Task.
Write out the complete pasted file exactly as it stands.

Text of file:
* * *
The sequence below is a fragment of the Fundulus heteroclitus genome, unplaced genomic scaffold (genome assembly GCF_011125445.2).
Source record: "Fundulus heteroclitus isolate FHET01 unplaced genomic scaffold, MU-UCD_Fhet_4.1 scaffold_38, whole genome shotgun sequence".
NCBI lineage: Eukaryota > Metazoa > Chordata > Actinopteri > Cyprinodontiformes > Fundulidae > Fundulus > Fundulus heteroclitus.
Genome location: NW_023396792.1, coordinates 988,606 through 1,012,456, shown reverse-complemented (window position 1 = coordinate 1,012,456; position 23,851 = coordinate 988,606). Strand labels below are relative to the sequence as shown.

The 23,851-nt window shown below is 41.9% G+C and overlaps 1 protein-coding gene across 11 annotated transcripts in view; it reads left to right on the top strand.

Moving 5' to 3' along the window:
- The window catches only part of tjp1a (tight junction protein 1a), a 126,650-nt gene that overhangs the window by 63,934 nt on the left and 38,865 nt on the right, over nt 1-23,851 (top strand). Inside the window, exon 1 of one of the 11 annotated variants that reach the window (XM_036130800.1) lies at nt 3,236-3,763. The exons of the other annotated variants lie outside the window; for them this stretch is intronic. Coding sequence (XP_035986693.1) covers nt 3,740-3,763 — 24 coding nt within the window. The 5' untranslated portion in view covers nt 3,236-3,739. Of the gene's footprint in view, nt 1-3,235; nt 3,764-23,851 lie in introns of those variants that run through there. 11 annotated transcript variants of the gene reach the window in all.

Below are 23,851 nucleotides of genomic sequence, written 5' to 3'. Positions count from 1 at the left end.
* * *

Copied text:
The sequence below is a fragment of the Fundulus heteroclitus genome, unplaced genomic scaffold (genome assembly GCF_011125445.2).
Source record: "Fundulus heteroclitus isolate FHET01 unplaced genomic scaffold, MU-UCD_Fhet_4.1 scaffold_38, whole genome shotgun sequence".
NCBI lineage: Eukaryota > Metazoa > Chordata > Actinopteri > Cyprinodontiformes > Fundulidae > Fundulus > Fundulus heteroclitus.
Genome location: NW_023396792.1, coordinates 988,606 through 1,012,456, shown reverse-complemented (window position 1 = coordinate 1,012,456; position 23,851 = coordinate 988,606). Strand labels below are relative to the sequence as shown.

The 23,851-nt window shown below is 41.9% G+C and overlaps 1 protein-coding gene across 11 annotated transcripts in view; it reads left to right on the top strand.

Moving 5' to 3' along the window:
- The window catches only part of tjp1a (tight junction protein 1a), a 126,650-nt gene that overhangs the window by 63,934 nt on the left and 38,865 nt on the right, over nt 1-23,851 (top strand). Inside the window, exon 1 of one of the 11 annotated variants that reach the window (XM_036130800.1) lies at nt 3,236-3,763. The exons of the other annotated variants lie outside the window; for them this stretch is intronic. Coding sequence (XP_035986693.1) covers nt 3,740-3,763 — 24 coding nt within the window. The 5' untranslated portion in view covers nt 3,236-3,739. Of the gene's footprint in view, nt 1-3,235; nt 3,764-23,851 lie in introns of those variants that run through there. 11 annotated transcript variants of the gene reach the window in all.

Below are 23,851 nucleotides of genomic sequence, written 5' to 3'. Positions count from 1 at the left end.